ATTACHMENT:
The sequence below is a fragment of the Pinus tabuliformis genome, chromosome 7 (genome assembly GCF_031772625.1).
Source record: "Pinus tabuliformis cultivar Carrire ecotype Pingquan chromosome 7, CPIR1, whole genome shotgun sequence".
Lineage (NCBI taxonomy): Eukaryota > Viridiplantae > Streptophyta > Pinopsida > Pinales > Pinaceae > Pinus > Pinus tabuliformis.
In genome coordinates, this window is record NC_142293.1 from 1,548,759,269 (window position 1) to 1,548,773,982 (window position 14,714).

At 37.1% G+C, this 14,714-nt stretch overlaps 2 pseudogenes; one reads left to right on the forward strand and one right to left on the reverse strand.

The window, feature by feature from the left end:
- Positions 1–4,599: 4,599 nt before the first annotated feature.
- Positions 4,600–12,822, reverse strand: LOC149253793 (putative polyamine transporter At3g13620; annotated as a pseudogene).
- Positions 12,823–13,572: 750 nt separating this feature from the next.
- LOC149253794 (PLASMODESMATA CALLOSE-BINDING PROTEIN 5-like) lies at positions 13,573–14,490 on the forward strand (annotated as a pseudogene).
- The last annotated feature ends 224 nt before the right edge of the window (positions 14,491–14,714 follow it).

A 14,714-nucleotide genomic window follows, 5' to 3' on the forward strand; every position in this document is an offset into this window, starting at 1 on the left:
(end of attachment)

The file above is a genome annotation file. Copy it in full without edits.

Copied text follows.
The sequence below is a fragment of the Pinus tabuliformis genome, chromosome 7 (genome assembly GCF_031772625.1).
Source record: "Pinus tabuliformis cultivar Carrire ecotype Pingquan chromosome 7, CPIR1, whole genome shotgun sequence".
Lineage (NCBI taxonomy): Eukaryota > Viridiplantae > Streptophyta > Pinopsida > Pinales > Pinaceae > Pinus > Pinus tabuliformis.
In genome coordinates, this window is record NC_142293.1 from 1,548,759,269 (window position 1) to 1,548,773,982 (window position 14,714).

At 37.1% G+C, this 14,714-nt stretch overlaps 2 pseudogenes; one reads left to right on the forward strand and one right to left on the reverse strand.

The window, feature by feature from the left end:
- Positions 1–4,599: 4,599 nt before the first annotated feature.
- Positions 4,600–12,822, reverse strand: LOC149253793 (putative polyamine transporter At3g13620; annotated as a pseudogene).
- Positions 12,823–13,572: 750 nt separating this feature from the next.
- LOC149253794 (PLASMODESMATA CALLOSE-BINDING PROTEIN 5-like) lies at positions 13,573–14,490 on the forward strand (annotated as a pseudogene).
- The last annotated feature ends 224 nt before the right edge of the window (positions 14,491–14,714 follow it).

A 14,714-nucleotide genomic window follows, 5' to 3' on the forward strand; every position in this document is an offset into this window, starting at 1 on the left: